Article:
Arts

New In Paperback
5:03 am
Mon February 11, 2013

Feb. 11-17: Romance, Clockwork, Secrets And Empire

Vintage Books

Fiction and nonfiction releases from Christine Sneed, Peter Carey, Nell Freudenberger and Tom Holland.

Copyright 2014 NPR. To see more, visit http://www.npr.org/.

You Must Read This
5:03 am
Mon February 11, 2013

On The 50th Anniversary Of Sylvia Plath's Death, A Look At Her Beginning

Sylvia Plath

Craig Morgan Teicher's latest collection of poetry is called To Keep Love Blurry.

Fifty years ago today, Sylvia Plath ended her life as a major poet and an artist of the highest order. But one could hardly have predicted, from her taut yet unfocused first book, The Colossus, her only book of poetry published in her lifetime, that she would, or even could, become the poet we know, revere — and maybe even fear — as Sylvia Plath.

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Music
1:35 am
Mon February 11, 2013

Hollywood's 'Hooray': Hardly A Happy Hymn

Doris Day's somber 1958 version of "Hooray for Hollywood," which was included on an album of the same name, better reflects the song's creatively complicated lyrics.
Sony Picture Archives

Originally published on Mon February 11, 2013 9:41 am

When the Oscars are handed out later this month, the ceremony will most likely be punctuated by music that has pretty much come to stand for movies and Movieland. Ironically, the composer grew up in Detroit, and the lyricist came from Savannah, Ga. — yet together they wrote the quintessential Tinseltown anthem.

"Hooray for Hollywood" was written for the Warner Brothers film Hollywood Hotel. It was a corny little "let's-go-to-Hollywood-and become-stars" movie from 1937, with some cute dialogue.

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Books
3:01 pm
Sun February 10, 2013

Last Chance To Submit For Round 10 Of Three-Minute Fiction

You have until 11:59 p.m. ET Sunday to send in your original short fiction. The challenge this round is to write a story in the form of a voice mail message. Submit your story here: https://npr3mf.submittable.com/submit

Author Interviews
1:28 pm
Sun February 10, 2013

Small Objects Reveal 'The Real Jane Austen'

Harper Collins

Originally published on Sun February 10, 2013 2:58 pm

Flotsam and Jetsam: of such things are stories made. Writers use objects to give their stories weight, attachment and verisimilitude, like Gary Paulsen's The Hatchet; Jean Shepherd's Red Ryder BB Gun inspired A Christmas Story; and how about Dashiell Hammett's The Maltese Falcon?

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You Must Read This
5:03 am
Sun February 10, 2013

The Splendor Of Suffering In 'The Lonely Passion of Judith Hearne'

Originally published on Mon February 11, 2013 6:16 am

Ann Leary's latest book is The Good House.

I tend to read funny books when I'm happy and tragic books when I'm sad, but when I'm truly depressed, when I want to be fully immersed in the horrible splendor of the most desperate human suffering, I always return to Brian Moore's The Lonely Passion of Judith Hearne.

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Author Interviews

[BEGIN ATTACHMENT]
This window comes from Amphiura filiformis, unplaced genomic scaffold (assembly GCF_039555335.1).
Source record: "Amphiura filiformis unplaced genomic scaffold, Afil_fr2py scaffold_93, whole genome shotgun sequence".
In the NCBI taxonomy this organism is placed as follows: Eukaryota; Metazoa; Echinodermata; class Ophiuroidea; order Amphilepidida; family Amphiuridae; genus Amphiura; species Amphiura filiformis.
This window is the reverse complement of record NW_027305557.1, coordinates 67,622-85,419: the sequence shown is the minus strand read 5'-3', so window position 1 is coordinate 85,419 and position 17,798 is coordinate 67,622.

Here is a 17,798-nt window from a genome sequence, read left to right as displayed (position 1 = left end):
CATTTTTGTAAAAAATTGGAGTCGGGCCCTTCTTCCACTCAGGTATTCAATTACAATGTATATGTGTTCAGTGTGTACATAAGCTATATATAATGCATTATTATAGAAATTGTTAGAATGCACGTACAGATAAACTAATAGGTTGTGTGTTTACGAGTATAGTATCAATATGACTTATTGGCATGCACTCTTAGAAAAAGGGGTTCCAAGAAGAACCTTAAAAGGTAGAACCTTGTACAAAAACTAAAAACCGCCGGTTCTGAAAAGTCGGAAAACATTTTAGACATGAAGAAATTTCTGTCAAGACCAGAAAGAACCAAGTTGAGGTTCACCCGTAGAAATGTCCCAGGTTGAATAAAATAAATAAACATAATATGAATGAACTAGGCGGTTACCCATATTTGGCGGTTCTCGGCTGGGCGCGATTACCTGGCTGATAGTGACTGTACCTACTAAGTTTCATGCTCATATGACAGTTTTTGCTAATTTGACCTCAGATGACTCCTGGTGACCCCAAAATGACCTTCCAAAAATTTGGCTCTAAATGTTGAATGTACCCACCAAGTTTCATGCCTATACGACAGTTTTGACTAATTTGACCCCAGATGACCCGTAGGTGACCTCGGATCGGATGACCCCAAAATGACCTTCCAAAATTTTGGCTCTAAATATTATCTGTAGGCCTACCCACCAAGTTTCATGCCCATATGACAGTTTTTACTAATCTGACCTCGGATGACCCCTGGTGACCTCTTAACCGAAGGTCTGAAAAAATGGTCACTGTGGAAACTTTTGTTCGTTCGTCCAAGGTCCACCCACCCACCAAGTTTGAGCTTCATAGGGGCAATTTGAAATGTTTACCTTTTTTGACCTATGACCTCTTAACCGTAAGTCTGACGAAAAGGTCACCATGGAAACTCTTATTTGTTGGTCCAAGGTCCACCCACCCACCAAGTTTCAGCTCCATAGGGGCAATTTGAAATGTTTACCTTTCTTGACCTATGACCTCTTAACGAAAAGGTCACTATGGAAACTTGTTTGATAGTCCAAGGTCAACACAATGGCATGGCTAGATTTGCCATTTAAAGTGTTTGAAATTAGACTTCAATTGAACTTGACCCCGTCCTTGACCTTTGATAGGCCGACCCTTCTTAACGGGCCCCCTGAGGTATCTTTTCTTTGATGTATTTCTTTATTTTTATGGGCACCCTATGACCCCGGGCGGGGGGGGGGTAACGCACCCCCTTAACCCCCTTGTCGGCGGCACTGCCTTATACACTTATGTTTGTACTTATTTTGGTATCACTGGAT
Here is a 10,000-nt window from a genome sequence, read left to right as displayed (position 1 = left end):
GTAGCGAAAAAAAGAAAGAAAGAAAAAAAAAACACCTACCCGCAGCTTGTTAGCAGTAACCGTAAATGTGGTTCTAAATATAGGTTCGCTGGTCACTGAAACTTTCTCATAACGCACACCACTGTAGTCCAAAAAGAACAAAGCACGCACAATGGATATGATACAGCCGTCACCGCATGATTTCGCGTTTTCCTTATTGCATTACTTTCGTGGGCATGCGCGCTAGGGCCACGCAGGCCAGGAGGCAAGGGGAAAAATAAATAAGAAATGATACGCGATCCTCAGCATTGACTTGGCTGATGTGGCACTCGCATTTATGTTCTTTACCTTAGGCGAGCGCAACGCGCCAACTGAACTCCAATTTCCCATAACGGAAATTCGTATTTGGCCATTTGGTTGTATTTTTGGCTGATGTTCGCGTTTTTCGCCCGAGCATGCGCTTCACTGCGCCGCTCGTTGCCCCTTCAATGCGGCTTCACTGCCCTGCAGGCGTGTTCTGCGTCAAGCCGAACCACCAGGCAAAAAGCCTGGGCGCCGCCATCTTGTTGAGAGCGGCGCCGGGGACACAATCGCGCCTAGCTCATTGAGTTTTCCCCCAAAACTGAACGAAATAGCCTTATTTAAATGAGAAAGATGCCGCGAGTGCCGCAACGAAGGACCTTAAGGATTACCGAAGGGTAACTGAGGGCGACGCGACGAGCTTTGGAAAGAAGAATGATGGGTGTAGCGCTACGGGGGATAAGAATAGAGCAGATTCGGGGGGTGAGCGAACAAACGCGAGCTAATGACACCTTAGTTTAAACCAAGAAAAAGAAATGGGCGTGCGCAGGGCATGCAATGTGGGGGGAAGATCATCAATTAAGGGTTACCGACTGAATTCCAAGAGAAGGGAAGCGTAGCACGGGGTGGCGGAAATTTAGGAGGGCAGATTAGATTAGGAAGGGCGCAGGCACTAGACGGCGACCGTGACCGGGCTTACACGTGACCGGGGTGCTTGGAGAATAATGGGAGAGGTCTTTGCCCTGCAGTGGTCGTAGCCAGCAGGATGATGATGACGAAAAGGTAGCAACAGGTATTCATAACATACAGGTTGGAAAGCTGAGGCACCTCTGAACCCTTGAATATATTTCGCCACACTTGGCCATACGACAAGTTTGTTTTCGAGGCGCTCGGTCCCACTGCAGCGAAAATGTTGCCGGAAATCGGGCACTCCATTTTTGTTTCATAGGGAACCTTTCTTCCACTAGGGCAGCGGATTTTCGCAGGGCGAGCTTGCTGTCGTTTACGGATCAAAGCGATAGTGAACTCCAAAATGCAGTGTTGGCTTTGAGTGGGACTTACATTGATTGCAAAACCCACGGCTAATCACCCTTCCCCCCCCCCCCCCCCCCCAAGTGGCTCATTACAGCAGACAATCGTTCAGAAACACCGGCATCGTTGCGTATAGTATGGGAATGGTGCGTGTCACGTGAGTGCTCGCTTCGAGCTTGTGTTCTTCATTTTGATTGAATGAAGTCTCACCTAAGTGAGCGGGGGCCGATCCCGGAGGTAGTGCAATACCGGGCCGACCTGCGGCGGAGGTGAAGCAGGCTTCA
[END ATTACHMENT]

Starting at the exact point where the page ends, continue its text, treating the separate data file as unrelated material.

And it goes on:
4:36 am
Sun February 10, 2013

'House Girl' Ties Past To Present In Tale Of Art And Slavery

iStockphoto.com

Originally published on Sun February 10, 2013 7:26 am

On a Virginia plantation in 1852, a young house slave tends to her ailing mistress, creates exquisite paintings and plans her escape. In 2004 New York, an ambitious young lawyer works night and day on the biggest case of her promising career.

Tara Conklin's debut novel, The House Girl, intertwines these women's narratives in a story of art and injustice.

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Sunday Puzzle
10:08 pm
Sat February 9, 2013

The Answer Lies Within

NPR Graphic

Originally published on Sun February 10, 2013 4:36 am

On-air challenge: Every answer is a three-letter word that ends a familiar two-word phrase. You will be given the first word of the phrase. You provide the three-letter word that ends it. And the three letters in your answer will always be found, in some order, inside the first word. For example, given "Arctic," you would say "Air."

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Author Interviews
3:22 pm
Sat February 9, 2013

Manufactured On YouTube, Teen Pop Star Searches For His True Voice

iStockphoto.com

Originally published on Sat February 9, 2013 4:51 pm

In Teddy Wayne's new novel, YouTube sensation Jonny Valentine has the sugar-sweet pipes of a teen heartthrob. But he also has a controlling manager-mom, a missing father, a retinue of people who work for him and a record label that's leaning on him to move the merchandise — fast.

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Books
3:05 pm
Sat February 9, 2013

Countdown Nears to 3MF Deadline

Originally published on Sat February 9, 2013 4:51 pm

Transcript

(SOUNDBITE OF AUTOMATED VOICE MAIL)

UNIDENTIFIED WOMAN: Your call has been forwarded to an automatic voice message system.

MONA SIMPSON: Three-Minute Fiction...

(SOUNDBITE OF AUTOMATED VOICE MAIL)

UNIDENTIFIED WOMAN: ...is not available. At the tone, please record your message.

(SOUNDBITE OF BEEP)

JACKI LYDEN, HOST:

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Movies I've Seen A Million Times
3:05 pm
Sat February 9, 2013

The Movie Roman Coppola Has 'Seen A Million Times'

Charlotte Rampling and Woody Allen in his film Stardust Memories.
Brian Hamill Getty Images

Originally published on Sat February 9, 2013 4:51 pm